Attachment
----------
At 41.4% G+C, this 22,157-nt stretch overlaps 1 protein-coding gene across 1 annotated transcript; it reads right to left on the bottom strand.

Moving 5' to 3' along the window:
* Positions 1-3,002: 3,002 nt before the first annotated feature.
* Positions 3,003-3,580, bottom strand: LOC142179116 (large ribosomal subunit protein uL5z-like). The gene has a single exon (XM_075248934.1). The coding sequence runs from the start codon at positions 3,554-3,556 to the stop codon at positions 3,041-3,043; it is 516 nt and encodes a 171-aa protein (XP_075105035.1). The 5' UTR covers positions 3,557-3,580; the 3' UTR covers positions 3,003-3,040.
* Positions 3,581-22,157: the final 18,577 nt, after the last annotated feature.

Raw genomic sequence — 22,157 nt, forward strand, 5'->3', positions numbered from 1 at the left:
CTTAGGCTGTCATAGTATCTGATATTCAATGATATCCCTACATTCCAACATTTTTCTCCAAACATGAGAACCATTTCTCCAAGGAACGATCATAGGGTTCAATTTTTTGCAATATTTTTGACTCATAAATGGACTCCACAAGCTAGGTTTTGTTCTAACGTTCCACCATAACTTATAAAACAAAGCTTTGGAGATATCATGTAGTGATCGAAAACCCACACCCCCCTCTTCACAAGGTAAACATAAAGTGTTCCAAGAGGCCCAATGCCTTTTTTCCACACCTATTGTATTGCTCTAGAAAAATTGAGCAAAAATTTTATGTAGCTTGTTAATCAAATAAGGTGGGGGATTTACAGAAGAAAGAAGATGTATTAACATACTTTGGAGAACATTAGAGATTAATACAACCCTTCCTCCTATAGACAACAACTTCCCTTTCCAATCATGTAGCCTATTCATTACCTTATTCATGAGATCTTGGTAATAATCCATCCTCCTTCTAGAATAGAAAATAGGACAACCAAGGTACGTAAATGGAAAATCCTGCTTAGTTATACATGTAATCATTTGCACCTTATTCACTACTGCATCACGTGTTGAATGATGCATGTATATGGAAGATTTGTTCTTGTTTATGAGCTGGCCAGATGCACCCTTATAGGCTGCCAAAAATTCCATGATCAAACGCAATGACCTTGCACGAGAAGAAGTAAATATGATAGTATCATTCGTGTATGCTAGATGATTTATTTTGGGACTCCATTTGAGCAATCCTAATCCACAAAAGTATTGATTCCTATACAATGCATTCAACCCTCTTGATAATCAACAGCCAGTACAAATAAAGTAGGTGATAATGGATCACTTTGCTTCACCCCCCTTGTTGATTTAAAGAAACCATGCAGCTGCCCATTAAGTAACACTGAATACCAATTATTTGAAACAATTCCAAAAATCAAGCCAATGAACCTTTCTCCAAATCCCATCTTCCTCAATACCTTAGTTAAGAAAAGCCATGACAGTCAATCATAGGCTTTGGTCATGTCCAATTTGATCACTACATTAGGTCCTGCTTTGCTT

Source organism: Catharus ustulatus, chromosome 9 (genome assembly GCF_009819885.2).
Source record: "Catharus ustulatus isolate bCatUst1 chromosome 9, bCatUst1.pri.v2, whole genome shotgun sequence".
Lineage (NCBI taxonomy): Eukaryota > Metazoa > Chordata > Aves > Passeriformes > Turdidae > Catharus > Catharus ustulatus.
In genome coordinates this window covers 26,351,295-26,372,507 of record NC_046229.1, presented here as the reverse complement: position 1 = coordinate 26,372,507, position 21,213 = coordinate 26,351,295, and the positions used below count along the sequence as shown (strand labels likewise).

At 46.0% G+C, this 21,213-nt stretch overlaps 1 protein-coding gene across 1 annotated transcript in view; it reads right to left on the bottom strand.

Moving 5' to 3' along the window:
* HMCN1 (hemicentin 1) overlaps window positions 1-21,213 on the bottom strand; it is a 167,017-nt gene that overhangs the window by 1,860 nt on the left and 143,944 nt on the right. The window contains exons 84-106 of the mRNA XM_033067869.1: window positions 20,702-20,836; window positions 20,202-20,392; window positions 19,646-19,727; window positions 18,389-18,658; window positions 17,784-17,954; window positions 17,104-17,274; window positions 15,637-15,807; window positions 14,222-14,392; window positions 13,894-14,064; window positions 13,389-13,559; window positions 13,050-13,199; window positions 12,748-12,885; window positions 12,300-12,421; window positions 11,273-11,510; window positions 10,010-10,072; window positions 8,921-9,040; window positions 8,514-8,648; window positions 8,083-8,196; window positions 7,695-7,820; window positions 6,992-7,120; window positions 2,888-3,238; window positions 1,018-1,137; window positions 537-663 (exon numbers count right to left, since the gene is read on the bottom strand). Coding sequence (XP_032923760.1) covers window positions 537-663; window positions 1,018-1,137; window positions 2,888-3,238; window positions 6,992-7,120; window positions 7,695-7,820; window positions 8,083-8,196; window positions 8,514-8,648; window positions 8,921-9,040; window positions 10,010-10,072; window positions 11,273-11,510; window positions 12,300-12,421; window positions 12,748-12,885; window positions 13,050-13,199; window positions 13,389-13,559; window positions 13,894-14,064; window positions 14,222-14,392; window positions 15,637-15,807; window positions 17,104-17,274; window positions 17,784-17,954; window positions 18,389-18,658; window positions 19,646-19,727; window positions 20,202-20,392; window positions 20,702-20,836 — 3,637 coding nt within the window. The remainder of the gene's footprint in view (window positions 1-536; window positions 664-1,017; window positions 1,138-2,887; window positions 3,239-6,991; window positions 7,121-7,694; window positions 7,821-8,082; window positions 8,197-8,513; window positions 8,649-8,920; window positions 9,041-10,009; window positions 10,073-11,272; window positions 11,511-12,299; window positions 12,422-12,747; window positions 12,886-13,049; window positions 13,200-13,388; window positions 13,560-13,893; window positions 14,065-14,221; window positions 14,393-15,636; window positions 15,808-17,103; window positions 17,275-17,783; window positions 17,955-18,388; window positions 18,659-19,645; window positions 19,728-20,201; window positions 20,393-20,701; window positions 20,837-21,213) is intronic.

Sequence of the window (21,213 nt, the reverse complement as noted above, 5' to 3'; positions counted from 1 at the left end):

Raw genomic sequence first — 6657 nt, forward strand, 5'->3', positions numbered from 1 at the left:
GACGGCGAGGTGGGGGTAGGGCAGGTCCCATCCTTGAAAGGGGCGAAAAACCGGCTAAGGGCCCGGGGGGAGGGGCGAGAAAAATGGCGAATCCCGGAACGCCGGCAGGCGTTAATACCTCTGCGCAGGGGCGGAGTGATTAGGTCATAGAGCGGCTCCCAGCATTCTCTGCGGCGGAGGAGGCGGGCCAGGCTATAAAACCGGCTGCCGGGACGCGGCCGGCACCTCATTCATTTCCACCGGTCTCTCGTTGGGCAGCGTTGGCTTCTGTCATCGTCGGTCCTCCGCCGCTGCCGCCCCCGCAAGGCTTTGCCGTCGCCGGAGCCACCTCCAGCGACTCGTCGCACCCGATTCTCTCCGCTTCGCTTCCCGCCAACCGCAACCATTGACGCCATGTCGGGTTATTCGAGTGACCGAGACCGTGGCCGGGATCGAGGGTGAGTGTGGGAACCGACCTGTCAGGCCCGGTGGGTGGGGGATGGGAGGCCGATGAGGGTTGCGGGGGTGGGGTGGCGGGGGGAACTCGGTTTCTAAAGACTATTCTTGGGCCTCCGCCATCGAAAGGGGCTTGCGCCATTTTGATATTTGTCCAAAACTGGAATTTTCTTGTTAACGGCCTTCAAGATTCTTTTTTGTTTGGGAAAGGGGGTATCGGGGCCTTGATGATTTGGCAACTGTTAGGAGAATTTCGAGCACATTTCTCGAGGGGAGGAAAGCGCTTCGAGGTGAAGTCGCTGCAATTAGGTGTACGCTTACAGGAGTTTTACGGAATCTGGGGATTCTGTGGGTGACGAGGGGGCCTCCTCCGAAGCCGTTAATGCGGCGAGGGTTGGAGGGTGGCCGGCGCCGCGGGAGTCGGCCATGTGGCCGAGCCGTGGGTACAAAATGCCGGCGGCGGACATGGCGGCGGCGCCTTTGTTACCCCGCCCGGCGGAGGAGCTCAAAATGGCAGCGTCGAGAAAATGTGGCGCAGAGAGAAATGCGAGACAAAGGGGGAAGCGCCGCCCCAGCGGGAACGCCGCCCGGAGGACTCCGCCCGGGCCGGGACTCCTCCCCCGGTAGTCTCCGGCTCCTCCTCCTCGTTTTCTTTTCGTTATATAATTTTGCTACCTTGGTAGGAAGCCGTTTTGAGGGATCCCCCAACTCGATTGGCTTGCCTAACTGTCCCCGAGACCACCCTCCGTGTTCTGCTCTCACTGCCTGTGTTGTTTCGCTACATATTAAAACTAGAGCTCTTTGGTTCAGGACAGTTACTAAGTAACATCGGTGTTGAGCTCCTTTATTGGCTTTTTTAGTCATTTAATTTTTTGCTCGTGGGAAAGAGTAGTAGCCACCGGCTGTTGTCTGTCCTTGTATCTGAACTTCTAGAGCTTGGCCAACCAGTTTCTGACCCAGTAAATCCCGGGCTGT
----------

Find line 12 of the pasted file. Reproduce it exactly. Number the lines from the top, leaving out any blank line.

At 46.0% G+C, this 21,213-nt stretch overlaps 1 protein-coding gene across 1 annotated transcript in view; it reads right to left on the bottom strand.